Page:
By Dave Elliott
At a meeting of the House of Commons Liaison Committee, which brings together the chairs of select committees, PM David Cameron in effect provided an overview of his take on key aspects of UK energy policy. It was quite revealing, with justifications being offered for the extensive cut-backs in support for most low-carbon projects, in order ‘to deliver low carbon at the lowest cost’. Very little seems to have survived unscathed. (more…)
By Dave Elliott
A shift away from Feed-in Tariffs (FiTs) to project auctions as a way to support renewable energy seems to be underway across the EU. The UK government certainly has cut FiT levels and recently warned that the FiT system might be wound up entirely – and soon. Although it seems to have won a last minute partial reprieve, with the level of cuts being reduced from 87% to 64%, after something of an outcry, it is just a matter of time before it goes. Is this a good idea?
By Dave Elliott
Germany is pushing rapidly ahead with renewables, aiming to get 80% of its electricity from them by 2050. The nation briefly obtained 78% of its electricity from renewables in the summer. But that was obviously a one-off event. Even so, averaged annually, it’s over 30%: http://energytransition.de/2015/07/renewables-covered-78percent-of-german-electricity/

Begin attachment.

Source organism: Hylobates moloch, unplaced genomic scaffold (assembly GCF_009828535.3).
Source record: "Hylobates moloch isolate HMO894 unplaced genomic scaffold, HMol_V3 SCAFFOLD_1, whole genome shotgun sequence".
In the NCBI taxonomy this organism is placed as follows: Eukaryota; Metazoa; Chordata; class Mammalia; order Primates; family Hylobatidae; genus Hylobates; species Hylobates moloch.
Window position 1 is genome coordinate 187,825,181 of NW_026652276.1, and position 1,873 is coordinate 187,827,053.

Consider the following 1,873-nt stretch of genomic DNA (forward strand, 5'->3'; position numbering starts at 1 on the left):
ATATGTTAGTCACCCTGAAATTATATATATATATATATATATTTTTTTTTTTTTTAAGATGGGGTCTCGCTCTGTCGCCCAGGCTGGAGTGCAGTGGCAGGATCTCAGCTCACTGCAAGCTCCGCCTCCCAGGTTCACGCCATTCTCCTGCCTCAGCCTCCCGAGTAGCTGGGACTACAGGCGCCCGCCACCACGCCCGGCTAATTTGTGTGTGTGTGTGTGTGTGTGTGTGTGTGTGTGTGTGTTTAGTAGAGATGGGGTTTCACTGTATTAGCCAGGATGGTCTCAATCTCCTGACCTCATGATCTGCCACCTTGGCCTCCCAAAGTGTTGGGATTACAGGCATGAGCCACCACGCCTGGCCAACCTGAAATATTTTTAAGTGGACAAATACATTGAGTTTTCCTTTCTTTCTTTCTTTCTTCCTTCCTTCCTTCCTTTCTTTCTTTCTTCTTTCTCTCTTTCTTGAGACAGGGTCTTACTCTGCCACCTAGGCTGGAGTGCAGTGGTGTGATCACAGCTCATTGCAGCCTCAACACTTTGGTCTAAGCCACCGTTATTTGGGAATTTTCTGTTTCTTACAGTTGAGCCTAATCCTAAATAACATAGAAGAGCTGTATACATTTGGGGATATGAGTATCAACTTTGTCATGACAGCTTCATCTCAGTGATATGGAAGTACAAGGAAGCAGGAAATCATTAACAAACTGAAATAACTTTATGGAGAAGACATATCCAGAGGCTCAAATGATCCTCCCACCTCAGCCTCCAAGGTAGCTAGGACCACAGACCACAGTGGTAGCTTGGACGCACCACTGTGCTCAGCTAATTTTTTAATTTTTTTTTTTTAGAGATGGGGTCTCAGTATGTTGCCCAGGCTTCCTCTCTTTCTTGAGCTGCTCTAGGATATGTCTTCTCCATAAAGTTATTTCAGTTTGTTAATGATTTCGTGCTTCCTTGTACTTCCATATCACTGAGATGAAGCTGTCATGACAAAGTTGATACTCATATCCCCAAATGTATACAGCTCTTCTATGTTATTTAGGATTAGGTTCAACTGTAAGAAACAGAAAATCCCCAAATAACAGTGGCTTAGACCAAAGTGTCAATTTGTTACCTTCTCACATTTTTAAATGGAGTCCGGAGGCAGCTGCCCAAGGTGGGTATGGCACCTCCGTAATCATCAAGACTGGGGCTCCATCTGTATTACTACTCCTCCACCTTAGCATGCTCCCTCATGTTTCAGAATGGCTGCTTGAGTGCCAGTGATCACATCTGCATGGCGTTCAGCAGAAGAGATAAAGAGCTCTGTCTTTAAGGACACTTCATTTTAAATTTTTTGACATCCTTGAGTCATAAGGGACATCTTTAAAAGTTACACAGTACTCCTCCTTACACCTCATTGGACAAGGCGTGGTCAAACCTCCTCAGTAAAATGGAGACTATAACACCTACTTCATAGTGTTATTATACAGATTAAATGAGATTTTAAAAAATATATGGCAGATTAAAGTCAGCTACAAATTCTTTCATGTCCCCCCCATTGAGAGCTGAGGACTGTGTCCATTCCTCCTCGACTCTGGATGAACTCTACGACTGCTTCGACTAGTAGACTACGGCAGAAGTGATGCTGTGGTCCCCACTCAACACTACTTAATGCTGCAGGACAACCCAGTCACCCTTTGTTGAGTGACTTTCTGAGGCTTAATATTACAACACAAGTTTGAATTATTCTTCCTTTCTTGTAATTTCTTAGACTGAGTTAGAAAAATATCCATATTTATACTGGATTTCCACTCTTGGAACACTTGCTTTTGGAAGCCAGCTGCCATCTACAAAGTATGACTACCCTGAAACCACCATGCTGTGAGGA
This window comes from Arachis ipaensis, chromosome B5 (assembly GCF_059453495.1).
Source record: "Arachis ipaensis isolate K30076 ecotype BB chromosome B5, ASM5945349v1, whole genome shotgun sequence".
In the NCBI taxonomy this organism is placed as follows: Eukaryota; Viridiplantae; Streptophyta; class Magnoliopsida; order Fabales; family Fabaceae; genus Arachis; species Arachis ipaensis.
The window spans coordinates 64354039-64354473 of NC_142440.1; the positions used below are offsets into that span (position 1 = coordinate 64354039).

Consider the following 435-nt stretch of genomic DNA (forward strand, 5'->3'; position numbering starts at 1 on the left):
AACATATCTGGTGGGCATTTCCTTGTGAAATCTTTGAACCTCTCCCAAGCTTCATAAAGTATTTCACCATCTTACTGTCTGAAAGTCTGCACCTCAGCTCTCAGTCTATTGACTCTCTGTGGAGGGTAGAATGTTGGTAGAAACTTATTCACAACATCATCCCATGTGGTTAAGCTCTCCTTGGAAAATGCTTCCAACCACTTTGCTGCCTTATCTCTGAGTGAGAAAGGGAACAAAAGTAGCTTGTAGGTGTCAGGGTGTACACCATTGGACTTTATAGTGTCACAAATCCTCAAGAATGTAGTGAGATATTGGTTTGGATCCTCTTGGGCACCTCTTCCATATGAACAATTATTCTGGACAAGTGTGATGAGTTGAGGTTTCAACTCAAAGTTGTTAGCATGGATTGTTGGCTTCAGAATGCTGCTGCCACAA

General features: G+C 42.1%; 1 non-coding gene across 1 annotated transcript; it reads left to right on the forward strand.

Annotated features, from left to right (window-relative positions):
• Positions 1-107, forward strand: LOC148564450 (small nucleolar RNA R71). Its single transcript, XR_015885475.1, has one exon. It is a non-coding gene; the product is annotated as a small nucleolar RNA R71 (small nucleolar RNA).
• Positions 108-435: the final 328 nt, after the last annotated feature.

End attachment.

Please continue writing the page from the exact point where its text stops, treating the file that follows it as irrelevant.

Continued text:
By Dave Elliott
The UK Department of Energy and Climate Change (DECC) seems to be on a mission to cut back support for renewables across the board – so as to save money. The scale and pace of change is stunning. Will anything be left? (more…)
By Dave Elliott
DECC’s consultation document on the Feed In Tariff (FiT) says: ‘The future and size of the scheme will be determined by affordability criteria’, with the Levy Control Framework limits clearly being central. It goes on: ‘If following the consultation we consider that the scheme is unaffordable in light of these criteria, we propose ending generation tariffs for new applicants from January 2016 or, alternatively, further reducing the size of the scheme’s remaining budget available for the cap. This consultation seeks views on the impacts of scheme closure, whether implemented in the immediate term or as a phased closure over several years’. This seems not so much a consultation as an ultimatum: accept interim cuts or the whole thing goes now, but it will end anyway with, they say, their proposed ‘more stringent degression mechanism and deployment caps leading to the phased closure of the scheme in 2018-19’.
By Dave Elliott